Tom Willis reckons Newport Gwent Dragons can hit the heights and break into the top four of the Magners League.
Munster, reigning champions Leinster and the Ospreys lead the way at the top but seven points covers the next six teams in the table.
Now Dragons skipper Willis believes his team-mates can still catch fourth-placed Edinburgh with victory over basement club Connacht on Friday night.
Willis said: "It is a very congested mid-table and that is why this match is such an important game. We go into games as a team and don't want to fall off the pace. We are already looking at the fixtures and there is no reason why we cannot move up the table."
Paul Turner's men welcome back Wales' Luke Charteris and promising youngster Jason Tovey from international duty for the trip to Galway.
And Kiwi star hooker Willis denies the absence of players has hurt their chances during the Six Nations break. He said: "I wouldn't say there have been lots of disruptions due to the Six Nations.
"We have only had one international and one under-20 international away so we have had far less disruptions than other clubs. Not that this concerns us, as we are just concerned about building an effective unit."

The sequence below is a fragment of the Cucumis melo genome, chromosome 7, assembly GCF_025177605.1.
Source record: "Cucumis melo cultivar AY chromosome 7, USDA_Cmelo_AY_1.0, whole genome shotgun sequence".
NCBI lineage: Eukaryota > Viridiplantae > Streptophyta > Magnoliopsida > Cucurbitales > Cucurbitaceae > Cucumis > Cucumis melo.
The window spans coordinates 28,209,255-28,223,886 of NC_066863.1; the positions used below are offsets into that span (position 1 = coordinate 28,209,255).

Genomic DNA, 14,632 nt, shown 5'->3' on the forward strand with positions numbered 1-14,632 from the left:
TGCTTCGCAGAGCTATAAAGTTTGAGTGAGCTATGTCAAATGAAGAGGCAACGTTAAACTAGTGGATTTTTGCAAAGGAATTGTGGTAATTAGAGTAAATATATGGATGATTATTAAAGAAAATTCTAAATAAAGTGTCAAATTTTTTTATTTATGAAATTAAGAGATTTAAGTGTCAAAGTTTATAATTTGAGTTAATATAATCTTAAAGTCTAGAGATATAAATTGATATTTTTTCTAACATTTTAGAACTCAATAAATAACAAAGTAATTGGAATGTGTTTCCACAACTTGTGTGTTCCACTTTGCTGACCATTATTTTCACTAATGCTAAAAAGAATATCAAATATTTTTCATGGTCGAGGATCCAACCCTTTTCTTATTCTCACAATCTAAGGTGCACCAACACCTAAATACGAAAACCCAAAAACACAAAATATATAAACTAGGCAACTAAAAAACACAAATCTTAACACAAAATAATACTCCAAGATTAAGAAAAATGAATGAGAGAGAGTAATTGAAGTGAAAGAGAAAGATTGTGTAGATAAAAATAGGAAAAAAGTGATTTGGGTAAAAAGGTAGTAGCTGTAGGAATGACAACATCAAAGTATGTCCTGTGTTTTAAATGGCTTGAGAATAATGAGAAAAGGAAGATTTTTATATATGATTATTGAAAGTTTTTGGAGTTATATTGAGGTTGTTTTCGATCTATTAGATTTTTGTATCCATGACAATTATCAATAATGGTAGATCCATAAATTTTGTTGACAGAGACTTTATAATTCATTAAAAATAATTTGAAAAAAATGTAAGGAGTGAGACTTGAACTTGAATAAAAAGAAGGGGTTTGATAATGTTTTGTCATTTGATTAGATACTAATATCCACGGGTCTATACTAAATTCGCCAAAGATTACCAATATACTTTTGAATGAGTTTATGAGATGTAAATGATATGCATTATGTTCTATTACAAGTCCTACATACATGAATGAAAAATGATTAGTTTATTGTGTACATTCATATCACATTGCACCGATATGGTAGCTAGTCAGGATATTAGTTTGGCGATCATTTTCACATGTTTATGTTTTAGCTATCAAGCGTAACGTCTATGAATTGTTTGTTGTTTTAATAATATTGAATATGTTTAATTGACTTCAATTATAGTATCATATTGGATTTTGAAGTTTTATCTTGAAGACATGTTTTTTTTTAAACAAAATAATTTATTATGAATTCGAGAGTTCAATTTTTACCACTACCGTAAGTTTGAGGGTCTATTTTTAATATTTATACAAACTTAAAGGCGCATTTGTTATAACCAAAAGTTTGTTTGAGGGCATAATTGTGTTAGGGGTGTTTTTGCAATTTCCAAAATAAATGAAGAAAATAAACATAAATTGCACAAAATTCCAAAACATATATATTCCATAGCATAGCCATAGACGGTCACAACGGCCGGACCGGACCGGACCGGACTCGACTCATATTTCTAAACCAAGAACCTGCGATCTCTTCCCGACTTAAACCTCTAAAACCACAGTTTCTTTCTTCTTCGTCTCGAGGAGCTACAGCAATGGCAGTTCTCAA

Willis hopes his experience of playing in the southern hemisphere will rub off on the young members of the Dragons squad.
But the 29-year-old insists he is ready for the Dragons' end-of-season run-in. "If I feel like I need a breather the coaches are pretty receptive to it. For example, I only played half the game in the friendly against the Scarlets last week.
"Some of the boys moan about sore calves, sore shins, but I'd take this any day of the week. The general standard of the grounds is better here than in New Zealand."
With Liam Williams forced out of the World Cup through injury, lock Luke Charteris and Skills Coach Neil Jenkins say they have to put yesterday's defeat behind them as Wales now look ahead to another physical encounter against South Africa in the quarter-finals of the Rugby World Cup.
WRU Consultant Head of Physical Performance Paul Stridgeon praises the Physical Performance department for their work and dedication as he addresses the media ahead of Wales' Pool A clash against Australia
Twelve young people have been selected to follow a one year WRU Coach Core apprenticeship programme. Coach Core was set up by the Royal Foundation of the Duke and Duchess of Cambridge and Prince Harry as part of the Olympics legacy in 2012 and the Duke of Cambridge was on hand to meet the apprentices on their first day in the job. The programme has been funded by the Hunter Foundation.
The WRU has launched a campaign to create a long term legacy for Welsh club rugby by highlighting the advantages of volunteering. Rhian Edwards, a volunteer at Seven Sisters, has enjoyed many benefits of her volunteering at a grassroots rugby club including being part of the Rugby World Cup volunteer workforce after being nominated by the WRU - and the WRU is asking for more people to develop their 'Welsh rugby roots'.